Social Sciences & Humanities
Sindou, M., Pelissou-Guyotat, I., Mertens, P., Keravel, Y. and Athayde, A.A. (1988) Pericallosal Aneurysms. Surgical Neurology, 30, 434-440.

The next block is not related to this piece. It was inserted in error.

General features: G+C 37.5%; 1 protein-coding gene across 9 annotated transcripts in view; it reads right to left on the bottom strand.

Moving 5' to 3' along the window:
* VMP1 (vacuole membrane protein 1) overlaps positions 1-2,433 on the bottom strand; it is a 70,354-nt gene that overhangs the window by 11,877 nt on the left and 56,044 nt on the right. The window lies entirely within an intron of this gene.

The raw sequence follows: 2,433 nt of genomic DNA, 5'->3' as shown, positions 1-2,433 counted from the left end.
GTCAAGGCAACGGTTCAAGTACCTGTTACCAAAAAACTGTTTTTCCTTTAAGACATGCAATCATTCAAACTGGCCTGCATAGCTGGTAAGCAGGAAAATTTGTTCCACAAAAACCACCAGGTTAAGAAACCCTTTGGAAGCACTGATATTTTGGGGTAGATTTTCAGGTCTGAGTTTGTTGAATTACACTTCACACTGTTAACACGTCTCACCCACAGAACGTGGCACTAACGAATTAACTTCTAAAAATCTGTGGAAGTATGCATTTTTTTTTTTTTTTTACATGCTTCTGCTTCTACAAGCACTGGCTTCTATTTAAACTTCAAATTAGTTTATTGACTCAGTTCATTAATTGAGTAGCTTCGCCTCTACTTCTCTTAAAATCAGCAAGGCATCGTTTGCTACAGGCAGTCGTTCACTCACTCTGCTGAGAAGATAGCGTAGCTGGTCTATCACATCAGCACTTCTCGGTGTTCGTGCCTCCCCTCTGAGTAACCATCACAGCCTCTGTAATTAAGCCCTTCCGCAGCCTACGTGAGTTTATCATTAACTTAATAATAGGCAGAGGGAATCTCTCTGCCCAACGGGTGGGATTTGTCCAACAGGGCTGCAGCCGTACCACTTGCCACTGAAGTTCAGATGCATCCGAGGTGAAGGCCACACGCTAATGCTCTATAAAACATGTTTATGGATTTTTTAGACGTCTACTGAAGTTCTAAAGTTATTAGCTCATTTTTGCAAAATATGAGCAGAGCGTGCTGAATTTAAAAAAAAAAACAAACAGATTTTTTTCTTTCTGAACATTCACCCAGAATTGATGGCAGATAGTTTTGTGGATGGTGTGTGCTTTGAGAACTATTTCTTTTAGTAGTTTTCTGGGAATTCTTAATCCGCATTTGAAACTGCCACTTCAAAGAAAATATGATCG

ABSTRACT: We present our experience of microsurgical treatment of pericallosal artery aneurysms (PCAA) in three neurosurgical centers in Abidjan (Ivory Coast) from 1990 to 2016. This present study aimed to evaluate characteristics of 6 patients with PCAA treated during a 26-year period and to establish the rate, clinical nuances, anatomical variations and respective microsurgical approaches of PCAA in Abidjan. We analyzed medical files of all 93 patients admitted for an intracranial aneurysm between 1990 and 2016 and focused on the 6 patients who were treated for a PCCA. The mean age of patients was 37 years, half of whom were less than 30 years old. They were 3 men and 3 women. The time from first symptom to admission was more than 3 days, but less than 16 days. Five out of six patients had ruptured aneurysms and the clinical condition on admission was WFNS grade 0 one patient (16.67%) and WFNS I-III five patients (83.33%). Analysis of radiological data revealed Fischer grade IV three patients and Fischer grade I-II three patients. A total of 7 PCCA were recorded and they accounted for 6.19% of all intracranial aneurysms and 9.72% of all anterior circulation aneurysms. Six out of seven aneurysms (85.71%) were either smaller (2 - 6 mm) or middle sized (6 - 15 mm). There was only one (14.29%) giant PCA aneurysm (>25 mm). According to the location, two aneurysms (28.57%) were located on the A2 segment of the pericallosal artery (PCA) and five (71.43%) on the A3 segment of the artery. We found 4 cases of saccular aneurysms (57.14%) and 3 cases of fusiform aneurysms (42.86%), two of which were located on A2 segments of the 2 PCA on the same patient (16.67%). We didn’t find any PCA anatomical variation associated with any of the 7 aneurysms. Two patients developed perioperative rebleeding and in 1 case a severe preoperative hydrocephalus was diagnosed. The median time from rupture to surgery was 59.5 days with a range of 14 to 180 days. Treatment techniques included 4 clipping (57.14%) and 3 wrapping (42.86%). In 2 cases there was premature perioperative rupture of the aneurysm (33.33%). One patient (16.67%) had postoperative persistent anosmia and, we didn’t record any fatal outcome in our series. PCAA remain rare anterior circulation aneurysms, located in the vast majority of cases, on the A3 segment of the PCA and, are mostly smaller in size even when ruptured. Microsurgical clipping remains a safe and effective treatment option despite their complex surgical approaches and the risk of premature rupture.